The Shrinking Interest Rate Gap   

A blog about business and economics.
Jan. 11 2012 2:48 PM

The Shrinking Interest Rate Gap   

About ten years ago, Greg Mankiw devised a formula to model monetary policy in the United States in the 1990s, which ended up saying that the federal funds rate should equal:

8.5 + 1.4 (Core inflation - Unemployment)

That's with "core inflation" defined as CPI inflation rate over the previous 12 months excluding food and energy and "unemployment" defined using the seasonally adjusted rate. Essentially it's a form of backward-looking Taylor Rule. This isn't, I think, the best way to make monetary policy but it serves as a useful illustration anyway especially since Eddy Elfenbein has taken the formula and projected it forward:


The key thing here is that by these standards the Fed should have set interest rates well below zero during the depths of the recession and it continues to be the case that rates should be negative. The Fed could have and should have achieved this goal by attempting to elevate inflation expectations, but they didn't so the recession has been long and painful. But by this standard, at least, we're fast approaching the moment at which our zero-bounded monetary policy becomes appropriate. At that point, we should expect the economy to start soaking up excess capacity rapidly. I like this post because it's a great wonky demonstration of my recovery winter accelerating growth hypothesis. 12 or 18 months ago, money was way too tight. Now it's still tighter than it should be, but we're much closer to the mark and thus poised for better growth. And by this model at least, a further fall of 0.2 percentage points in the unemployment rate would be enough to get us into the liftoff zone.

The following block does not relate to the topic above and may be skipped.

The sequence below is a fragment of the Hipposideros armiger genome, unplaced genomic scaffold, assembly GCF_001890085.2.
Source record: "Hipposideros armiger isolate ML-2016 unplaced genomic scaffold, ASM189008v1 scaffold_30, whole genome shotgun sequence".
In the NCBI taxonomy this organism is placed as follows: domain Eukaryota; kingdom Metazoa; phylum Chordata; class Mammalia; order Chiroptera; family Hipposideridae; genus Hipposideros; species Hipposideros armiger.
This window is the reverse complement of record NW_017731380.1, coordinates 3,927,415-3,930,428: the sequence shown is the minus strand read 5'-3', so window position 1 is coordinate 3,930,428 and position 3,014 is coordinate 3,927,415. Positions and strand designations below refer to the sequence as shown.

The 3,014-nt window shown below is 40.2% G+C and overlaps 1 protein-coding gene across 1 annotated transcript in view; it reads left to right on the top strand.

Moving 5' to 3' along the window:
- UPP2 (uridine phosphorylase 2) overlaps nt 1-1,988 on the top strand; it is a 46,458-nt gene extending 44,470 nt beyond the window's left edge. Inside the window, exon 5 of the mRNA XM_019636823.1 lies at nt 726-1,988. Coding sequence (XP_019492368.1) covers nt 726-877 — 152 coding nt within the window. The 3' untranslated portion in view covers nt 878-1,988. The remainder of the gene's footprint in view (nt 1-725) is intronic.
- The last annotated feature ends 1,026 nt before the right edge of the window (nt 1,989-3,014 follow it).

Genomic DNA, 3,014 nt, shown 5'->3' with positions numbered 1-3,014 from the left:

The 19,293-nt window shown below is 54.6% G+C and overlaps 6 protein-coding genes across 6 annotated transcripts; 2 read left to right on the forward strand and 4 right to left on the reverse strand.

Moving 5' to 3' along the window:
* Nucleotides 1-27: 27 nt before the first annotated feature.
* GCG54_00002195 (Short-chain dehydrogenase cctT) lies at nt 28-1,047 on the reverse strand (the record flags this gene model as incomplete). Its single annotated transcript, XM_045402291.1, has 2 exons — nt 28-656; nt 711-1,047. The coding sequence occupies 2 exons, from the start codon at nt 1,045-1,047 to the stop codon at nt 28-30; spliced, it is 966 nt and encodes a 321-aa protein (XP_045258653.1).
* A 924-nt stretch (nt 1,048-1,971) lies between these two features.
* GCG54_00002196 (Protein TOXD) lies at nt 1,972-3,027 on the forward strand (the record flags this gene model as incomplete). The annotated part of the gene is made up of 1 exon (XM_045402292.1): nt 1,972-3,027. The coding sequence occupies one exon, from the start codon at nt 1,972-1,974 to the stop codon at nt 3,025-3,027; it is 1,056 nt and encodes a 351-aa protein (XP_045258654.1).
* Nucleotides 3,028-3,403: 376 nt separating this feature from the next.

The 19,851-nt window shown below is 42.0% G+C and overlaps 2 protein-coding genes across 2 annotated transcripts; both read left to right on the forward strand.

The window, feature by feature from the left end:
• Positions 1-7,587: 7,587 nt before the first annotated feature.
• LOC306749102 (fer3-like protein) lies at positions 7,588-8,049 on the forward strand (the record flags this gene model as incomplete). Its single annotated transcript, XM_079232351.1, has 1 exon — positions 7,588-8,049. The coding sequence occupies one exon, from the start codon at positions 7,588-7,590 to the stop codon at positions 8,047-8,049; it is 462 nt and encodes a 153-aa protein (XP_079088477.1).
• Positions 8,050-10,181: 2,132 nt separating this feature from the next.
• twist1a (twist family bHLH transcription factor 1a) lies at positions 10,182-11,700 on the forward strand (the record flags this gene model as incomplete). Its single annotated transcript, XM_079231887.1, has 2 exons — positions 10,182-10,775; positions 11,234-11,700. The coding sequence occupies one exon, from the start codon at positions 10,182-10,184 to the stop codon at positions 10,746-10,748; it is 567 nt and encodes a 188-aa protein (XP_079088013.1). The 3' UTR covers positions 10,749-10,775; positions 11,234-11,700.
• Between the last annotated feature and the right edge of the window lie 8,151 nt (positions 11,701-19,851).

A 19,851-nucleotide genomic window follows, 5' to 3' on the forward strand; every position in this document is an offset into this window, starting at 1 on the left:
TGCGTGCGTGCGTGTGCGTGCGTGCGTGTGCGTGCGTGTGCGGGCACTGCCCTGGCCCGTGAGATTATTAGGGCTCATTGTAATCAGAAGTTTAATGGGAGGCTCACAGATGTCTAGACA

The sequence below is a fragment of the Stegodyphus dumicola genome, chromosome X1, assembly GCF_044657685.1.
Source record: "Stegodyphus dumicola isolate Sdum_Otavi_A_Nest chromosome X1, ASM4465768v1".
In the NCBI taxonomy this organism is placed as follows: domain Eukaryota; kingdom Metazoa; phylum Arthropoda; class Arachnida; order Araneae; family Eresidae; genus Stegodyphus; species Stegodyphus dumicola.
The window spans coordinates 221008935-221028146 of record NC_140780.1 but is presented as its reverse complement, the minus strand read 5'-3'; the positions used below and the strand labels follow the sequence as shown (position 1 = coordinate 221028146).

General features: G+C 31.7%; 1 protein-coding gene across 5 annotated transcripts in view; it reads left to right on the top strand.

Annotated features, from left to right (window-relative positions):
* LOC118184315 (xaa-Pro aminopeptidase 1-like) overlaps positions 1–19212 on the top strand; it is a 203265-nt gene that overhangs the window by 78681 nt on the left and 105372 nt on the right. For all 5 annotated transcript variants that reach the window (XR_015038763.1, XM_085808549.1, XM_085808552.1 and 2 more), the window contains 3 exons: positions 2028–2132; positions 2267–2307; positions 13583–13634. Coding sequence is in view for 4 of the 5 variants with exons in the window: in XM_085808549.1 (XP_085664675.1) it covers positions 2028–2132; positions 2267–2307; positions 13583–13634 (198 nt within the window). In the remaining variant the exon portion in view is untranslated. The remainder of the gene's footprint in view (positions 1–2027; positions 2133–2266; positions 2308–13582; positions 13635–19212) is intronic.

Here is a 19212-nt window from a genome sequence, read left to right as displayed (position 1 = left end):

That's not really what Mankiw's model was build for, so I wouldn't take the 8.3 percent unemployment rate thing to the bank, but the underlying dynamic will hold for any reasonable variant of the model.

Matthew Yglesias is the executive editor of Vox and author of The Rent Is Too Damn High.